Montaigne does not take up fire and sword in the name of his faith, as many of his countrymen did during his lifetime. He clearly deplores religious murderousness, yet he is not exactly an ideal spokesman for universal tolerance and brotherhood. In the essay “Of husbanding your will,” he writes about the “phantasms and dreams” that moved the men of his time to follow malignant spiritual and secular leaders into an earthly hell, and he compares these delusions to “the monkey tricks” of Apollonius, who claimed to understand animal language, and to Muhammad. Condemning your co-religionists for mad sectarian violence does not mean believing your faith any less true; nor does it necessarily mean believing another faith to be even respectable, much less as worthy of devotion as your own. Montaigne’s religious sentiments are not the sort that pleases current liberal opinion; they are better left out of the picture or smudged discreetly.
Sarah Bakewell’s recent biography, How to Live, or A Life of Montaigne in One Question and Twenty Attempts at an Answer (Other Press, 389 pages), is as good a book about Montaigne as one can hope for from an author pleasing to current liberal opinion. The 20 chapter headings suggest answers from Montaigne’s recorded experience to the question in her book’s title, which is really of a piece with, What do I know? How do I live? Don’t worry about death. Pay attention. Survive love and loss. Be convivial. Live temperately. Guard your humanity. See the world. Philosophize only by accident. Be ordinary and imperfect. Let life be its own answer.
This list sounds like a compendium of the most banal and wearisome 21st-century liberal nostrums, and it is sadly true that what Bakewell most admires about Montaigne is his common ground with modern progressive thinking. Leonard Woolf’s hailing Montaigne as the discoverer of how cruel human cruelty is, Virginia Woolf’s loving him for understanding that life’s only purpose is life itself: these are Bakewell’s touchstones of Montaigne’s excellence. As she writes: “The twenty-first century has everything to gain from a Montaignean sense of life, and, in its most troubled moments so far, it has been sorely in need of a Montaignean politics. It could use his moderation, his love of sociability and courtesy, his suspension of judgment, and his subtle understanding of the psychological mechanisms involved in confrontation and conflict. It needs his conviction that no vision of heaven, no imagined Apocalypse, and no perfectionist fantasy can ever outweigh the tiniest of selves in the real world.”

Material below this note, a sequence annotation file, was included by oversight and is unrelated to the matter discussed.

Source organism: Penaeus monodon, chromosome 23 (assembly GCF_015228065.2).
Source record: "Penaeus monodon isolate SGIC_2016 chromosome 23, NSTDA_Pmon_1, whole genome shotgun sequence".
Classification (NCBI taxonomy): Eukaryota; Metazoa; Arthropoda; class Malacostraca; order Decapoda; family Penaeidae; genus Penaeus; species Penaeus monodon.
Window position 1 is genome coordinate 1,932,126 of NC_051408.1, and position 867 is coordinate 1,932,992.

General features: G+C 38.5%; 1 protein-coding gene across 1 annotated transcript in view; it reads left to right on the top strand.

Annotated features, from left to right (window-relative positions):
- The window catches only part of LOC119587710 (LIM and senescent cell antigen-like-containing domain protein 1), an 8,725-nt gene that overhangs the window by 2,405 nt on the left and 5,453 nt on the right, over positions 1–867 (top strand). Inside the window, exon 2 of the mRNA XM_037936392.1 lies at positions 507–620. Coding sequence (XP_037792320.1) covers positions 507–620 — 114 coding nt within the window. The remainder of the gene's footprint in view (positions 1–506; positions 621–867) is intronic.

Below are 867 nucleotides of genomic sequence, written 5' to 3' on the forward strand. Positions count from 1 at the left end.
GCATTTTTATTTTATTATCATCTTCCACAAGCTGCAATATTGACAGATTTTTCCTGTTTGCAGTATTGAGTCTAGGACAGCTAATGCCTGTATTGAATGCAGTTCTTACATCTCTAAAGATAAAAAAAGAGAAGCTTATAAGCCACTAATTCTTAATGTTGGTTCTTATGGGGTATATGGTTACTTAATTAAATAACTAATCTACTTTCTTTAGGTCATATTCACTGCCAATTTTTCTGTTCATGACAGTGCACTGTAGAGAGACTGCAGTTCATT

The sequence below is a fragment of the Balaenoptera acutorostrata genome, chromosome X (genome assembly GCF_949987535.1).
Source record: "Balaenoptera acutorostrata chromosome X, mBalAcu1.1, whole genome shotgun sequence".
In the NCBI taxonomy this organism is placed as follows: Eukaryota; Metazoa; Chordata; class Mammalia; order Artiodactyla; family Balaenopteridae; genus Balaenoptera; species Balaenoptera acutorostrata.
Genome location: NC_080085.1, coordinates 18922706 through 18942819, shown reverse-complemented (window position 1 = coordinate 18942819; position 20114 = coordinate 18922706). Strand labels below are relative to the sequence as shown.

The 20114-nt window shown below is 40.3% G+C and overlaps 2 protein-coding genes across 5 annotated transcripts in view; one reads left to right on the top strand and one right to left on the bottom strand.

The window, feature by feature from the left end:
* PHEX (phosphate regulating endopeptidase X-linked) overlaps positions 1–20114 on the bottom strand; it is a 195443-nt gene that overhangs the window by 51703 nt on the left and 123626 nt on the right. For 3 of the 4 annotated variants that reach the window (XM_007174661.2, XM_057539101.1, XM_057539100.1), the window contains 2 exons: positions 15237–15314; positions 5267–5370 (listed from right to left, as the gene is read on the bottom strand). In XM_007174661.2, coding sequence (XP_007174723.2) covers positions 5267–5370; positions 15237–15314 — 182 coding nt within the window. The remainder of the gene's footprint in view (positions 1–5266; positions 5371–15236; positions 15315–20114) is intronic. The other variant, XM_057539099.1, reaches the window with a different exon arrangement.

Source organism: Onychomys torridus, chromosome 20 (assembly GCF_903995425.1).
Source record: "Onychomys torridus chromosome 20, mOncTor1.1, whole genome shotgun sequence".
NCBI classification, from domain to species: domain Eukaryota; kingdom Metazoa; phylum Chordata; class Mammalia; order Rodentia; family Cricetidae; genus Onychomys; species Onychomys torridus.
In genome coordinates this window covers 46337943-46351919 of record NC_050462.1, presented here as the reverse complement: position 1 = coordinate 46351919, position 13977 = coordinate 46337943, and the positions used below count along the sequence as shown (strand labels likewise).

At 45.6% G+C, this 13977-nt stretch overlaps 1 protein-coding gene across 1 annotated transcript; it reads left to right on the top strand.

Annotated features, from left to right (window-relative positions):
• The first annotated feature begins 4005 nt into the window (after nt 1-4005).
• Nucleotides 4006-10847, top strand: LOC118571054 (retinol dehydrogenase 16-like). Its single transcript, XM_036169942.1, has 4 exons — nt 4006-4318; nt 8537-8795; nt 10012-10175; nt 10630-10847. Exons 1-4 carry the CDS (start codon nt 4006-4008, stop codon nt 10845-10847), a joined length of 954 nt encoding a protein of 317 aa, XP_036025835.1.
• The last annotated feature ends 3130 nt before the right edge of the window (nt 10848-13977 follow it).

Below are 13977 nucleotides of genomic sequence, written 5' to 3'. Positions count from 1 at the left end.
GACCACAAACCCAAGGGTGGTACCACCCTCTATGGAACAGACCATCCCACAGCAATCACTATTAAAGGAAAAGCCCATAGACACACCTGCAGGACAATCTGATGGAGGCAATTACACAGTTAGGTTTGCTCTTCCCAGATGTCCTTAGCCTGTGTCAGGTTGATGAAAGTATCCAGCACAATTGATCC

The author is plainly admiring her own even-handedness here. Every religious believer who holds his faith to be singularly true, every patriot who is willing to fight for his country’s freedom, or even for other countries’ freedom, stands guilty before her, and presumably before Montaigne. It would supposedly detract from the spirit of Montaigne to place the blame for current political and religious monstrosity squarely where it belongs.
One regrets that Bakewell plays this angle with Montaigne. In spite of her determination to use him as a club with which to beat contemporary partisans, she has written a book elegant in style and fascinating in many respects, especially in its account of Montaigne’s reputation in previous centuries. And it is not untrue that Montaigne did anticipate modern liberalism in certain ways. But he was more complicated and more interesting than Bakewell will allow. He bites sometimes, while she would prefer he gum you into peaceable submission.
Bakewell acknowledges Montaigne’s fideism—his subscription to Catholicism on unreasoning faith—but she suggests that he was not really serious about it. She prefers to emphasize his distaste for the civil wars of religion, whose abominations she details with grisly vividness. She notes that Montaigne could be the descendant, on his mother’s side, of Jewish refugees from Spain who were compelled to convert to Christianity; but there is no proof of his having had Jewish blood, Bakewell goes on, and no indication that he might have thought he had. It is hard to say whether this speculative throwaway is a biographer’s due diligence or another gesture in the direction of Montaigne’s incomparably full humanity, as though it would be richer if he had not been an ordinary French Catholic with somewhat exceptionable Catholic beliefs. And as for Montaigne’s opinion of Muhammad, she knows better than to even mention that.